Among the Prophets: Language, Image and Structure in the Prophetic Writings (The Library of Hebrew Bible/Old Testament Studies)
Prophetic symbolism is likely one of the key issues of this quantity. On Isaiah, John F.A. Sawyer unearths radical pictures of Yahweh, Kenneth T. Aitken appears to be like on the metamorphosis of the major motif of listening to, seeing and realizing, Michael L. Barre examines lions and birds in 31.4-5, and Marvin A. Sweeney re-examines vmes(tm)s in 8.6. The imagery of Ezekiel is explored by means of Leslie C. Allen (the 'Death Valley' imaginative and prescient) and M.G. Swanepoel (Ezekiel sixteen and feminine photographs of Israel), and Alan Cooper and Athalya Brenner write at the publication of Jonah. essays of extra basic scope take care of the quest for cohesion in Isaiah (David Carr) and the redactional form of Nahum 1 (James Nogalski). an enticing and stimulating quantity which displays the liveliness of present examine at the prophetic literature.
1.4 , and correspond s to th e refusa l t o se e Yahweh's paintings as yii ? i n 5.18-19 . The expressio n itself recur s agai n onl y in 22.14, wher e it similarl y offer s th e basi s for a n announcemen t of judgment on Israe l fo r thei r refusal t o 'see' . The conclusio n t o th e passag e (vv . 15-17) go back s t o th e them e o f Israel's respons e i n th e fac e o f th e Assyria n probability . Israe l hav e rejected Yahweh' s cal l to trus t and rel y on him alon e as a way of protection, an d.
Pictured as an exceptional and solid god'.1 Comparisons Now that the 2 mythologies were set out, they are in comparison . 1. Th e mos t strikin g differenc e i s tha t th e se a seem s a s a threatening point i n Ezekiel. Th e sea does no t seem a t all in th e Amduat, the place san d and deser t ar e th e so much threaten ing function s o f th e natura l global . I n th e Egyptia n traditio n any referenc e t o wate r i s generall y a s th e sourc e of lif e an d fertility. Th e floo d (h'pj) i s a n.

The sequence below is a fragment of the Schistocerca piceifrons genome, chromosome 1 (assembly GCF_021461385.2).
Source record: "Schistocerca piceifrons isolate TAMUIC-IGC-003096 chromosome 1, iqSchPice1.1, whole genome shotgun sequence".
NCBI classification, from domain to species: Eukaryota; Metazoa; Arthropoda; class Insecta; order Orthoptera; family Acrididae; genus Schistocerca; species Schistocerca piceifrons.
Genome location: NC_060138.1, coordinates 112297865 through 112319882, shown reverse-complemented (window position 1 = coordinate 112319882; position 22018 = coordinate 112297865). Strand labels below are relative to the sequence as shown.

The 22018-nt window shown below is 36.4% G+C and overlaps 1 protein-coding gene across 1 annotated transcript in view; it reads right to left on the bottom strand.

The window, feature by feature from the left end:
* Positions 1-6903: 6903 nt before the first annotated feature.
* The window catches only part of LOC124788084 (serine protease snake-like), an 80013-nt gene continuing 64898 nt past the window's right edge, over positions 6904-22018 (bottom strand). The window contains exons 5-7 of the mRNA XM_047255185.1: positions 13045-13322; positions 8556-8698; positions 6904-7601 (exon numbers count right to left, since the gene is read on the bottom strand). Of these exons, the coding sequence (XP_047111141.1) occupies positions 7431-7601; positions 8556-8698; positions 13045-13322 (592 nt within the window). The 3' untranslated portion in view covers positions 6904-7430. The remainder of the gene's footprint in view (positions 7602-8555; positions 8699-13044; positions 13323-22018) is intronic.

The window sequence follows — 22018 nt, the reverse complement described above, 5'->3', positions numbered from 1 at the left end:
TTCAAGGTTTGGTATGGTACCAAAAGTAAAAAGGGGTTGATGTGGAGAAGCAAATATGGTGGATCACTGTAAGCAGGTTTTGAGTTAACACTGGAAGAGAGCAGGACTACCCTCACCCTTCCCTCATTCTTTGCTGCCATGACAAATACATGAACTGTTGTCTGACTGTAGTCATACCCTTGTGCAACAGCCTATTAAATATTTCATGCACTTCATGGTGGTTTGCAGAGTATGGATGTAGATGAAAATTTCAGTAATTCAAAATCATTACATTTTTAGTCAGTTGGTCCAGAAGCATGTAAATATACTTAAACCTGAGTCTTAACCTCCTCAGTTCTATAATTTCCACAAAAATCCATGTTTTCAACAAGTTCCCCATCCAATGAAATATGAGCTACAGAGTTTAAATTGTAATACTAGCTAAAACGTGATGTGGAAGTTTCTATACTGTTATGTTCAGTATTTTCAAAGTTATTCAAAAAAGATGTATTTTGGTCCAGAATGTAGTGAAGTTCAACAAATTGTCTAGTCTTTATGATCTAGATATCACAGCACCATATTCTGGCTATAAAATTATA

Prophesied, Jona h reports a 'grea t evil' himself (4.1) . The Ninevites' initia l reaction t o Jonah's wor d is to think it; they take it to be trustworthy (wayya' ammu)4 an d of divine starting place (3.5). Jonah, against this , assert s tha t God is unreliable, in his reformulatio n (4.2 ) o f one of many divine characteristic s indexed in Exod. 34.6ap-b : 1. i don't gloss this be aware simply because, pretty much as good rightly observes, th e id of the plant is inappropriate (Irony i n the previous testomony, pp. 51-52). 2. I.
E Joshu a account , YHWH , Joshu a an d Israe l ac t i n harmon y opposed to th e enemy . hence , i t i s the y (o r on e o f the m o n behal f o f th e others) wh o 'strike' and 'cast down', and it's the enemies wh o worry fo r their lives , tak e flight , an d ar e strength d downward . Bu t th e rebelliou s Jonah flee s downwar d and that i s the n cas t downwar d like th e 5 kings who fle d an d have been cas t downward , o r a t least ground-ward , int o th e cave. whilst the y lear n wit h who m Jonah is.
Gordon, Ugaritic Textbook (Rome, 1965) a Universitetsarsskrif t Testamentun WBC Wor d Biblical remark WMANT Wissenschaftlich e Monographien zum Alien und Neuen ZA W Zeitschriftfur testomony die alttestamentliche Wissenschqft LIST OF members K.T. Aitke n division o f Hebrew & Semitic Languages, Aberdeen , Scotlan d Leslie C. Allen Fuller Theological Seminary, Pasadena , California , united states Michael L . Barre St Mary's Seminar y an d collage, Baltimore, Maryland , US A Athalya Brenne.